Background: Prior convictions may represent convictions in the federal system, fifty state systems, the District of Columbia, territories, and foreign, tribal, and military courts. There are jurisdictional variations in offense definitions, sentencing structures, and manner of sentence pronouncement. To minimize problems with imperfect measures of past crime seriousness, criminal history categories are based on the maximum term imposed in previous sentences rather than on other measures, such as whether the conviction was designated a felony or misdemeanor. In recognition of the imperfection of this measure however, 4A1.3 permits information about the significance or similarity of past conduct underlying prior convictions to be used as a basis for imposing a sentence outside the applicable guideline range.

Subdivisions (a), (b), and (c) of 4A1.1 distinguish confinement sentences longer than one year and one month, shorter confinement sentences of at least sixty days, and all other sentences, such as confinement sentences of less than sixty days, probation, fines, and residency in a halfway house.

Section 4A1.1(d) implements one measure of recency by adding two points if the defendant was under a criminal justice sentence during any part of the instant offense.

Section 4A1.1(e) implements another measure of recency by adding two points if the defendant committed any part of the instant offense less than two years immediately following his release from confinement on a sentence counted under 4A1.1(a) or (b). Because of the potential overlap of (d) and (e), their combined impact is limited to three points. However, a defendant who falls within both (d) and (e) is more likely to commit additional crimes; thus, (d) and (e) are not completely combined.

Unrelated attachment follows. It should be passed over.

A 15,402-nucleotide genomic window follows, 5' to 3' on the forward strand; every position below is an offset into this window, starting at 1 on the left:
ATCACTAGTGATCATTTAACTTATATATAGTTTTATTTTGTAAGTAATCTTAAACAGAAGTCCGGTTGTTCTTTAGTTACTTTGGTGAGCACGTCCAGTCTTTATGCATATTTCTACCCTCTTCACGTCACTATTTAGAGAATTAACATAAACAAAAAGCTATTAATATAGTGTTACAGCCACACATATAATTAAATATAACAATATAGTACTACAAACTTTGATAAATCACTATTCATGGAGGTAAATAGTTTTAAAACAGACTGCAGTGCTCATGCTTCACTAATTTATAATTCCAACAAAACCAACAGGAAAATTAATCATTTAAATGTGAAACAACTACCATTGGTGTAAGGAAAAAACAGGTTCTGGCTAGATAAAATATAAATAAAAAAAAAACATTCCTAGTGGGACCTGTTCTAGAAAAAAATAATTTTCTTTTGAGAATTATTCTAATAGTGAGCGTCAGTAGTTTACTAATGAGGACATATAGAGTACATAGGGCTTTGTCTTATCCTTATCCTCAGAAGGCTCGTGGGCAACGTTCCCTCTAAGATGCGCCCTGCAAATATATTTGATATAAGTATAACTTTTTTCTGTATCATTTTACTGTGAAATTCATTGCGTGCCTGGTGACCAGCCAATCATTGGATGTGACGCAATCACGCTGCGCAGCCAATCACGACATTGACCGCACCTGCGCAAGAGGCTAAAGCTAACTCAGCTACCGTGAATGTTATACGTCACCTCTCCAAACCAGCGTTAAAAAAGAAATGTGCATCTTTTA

Historical Note: Effective November 1, 1987. Amended effective November 1, 1989 (see Appendix C, amendments 259-261); November 1, 1991 (see Appendix C, amendments 381 and 382).

4A1.2. Definitions and Instructions for Computing Criminal History

(a) Prior Sentence Defined

(1) The term "prior sentence" means any sentence previously imposed upon adjudication of guilt, whether by guilty plea, trial, or plea of nolo contendere, for conduct not part of the instant offense.

(2) Prior sentences imposed in unrelated cases are to be counted separately. Prior sentences imposed in related cases are to be treated as one sentence for purposes of 4A1.1(a), (b), and (c). Use the longest sentence of imprisonment if concurrent sentences were imposed and the aggregate sentence of imprisonment imposed in the case of consecutive sentences.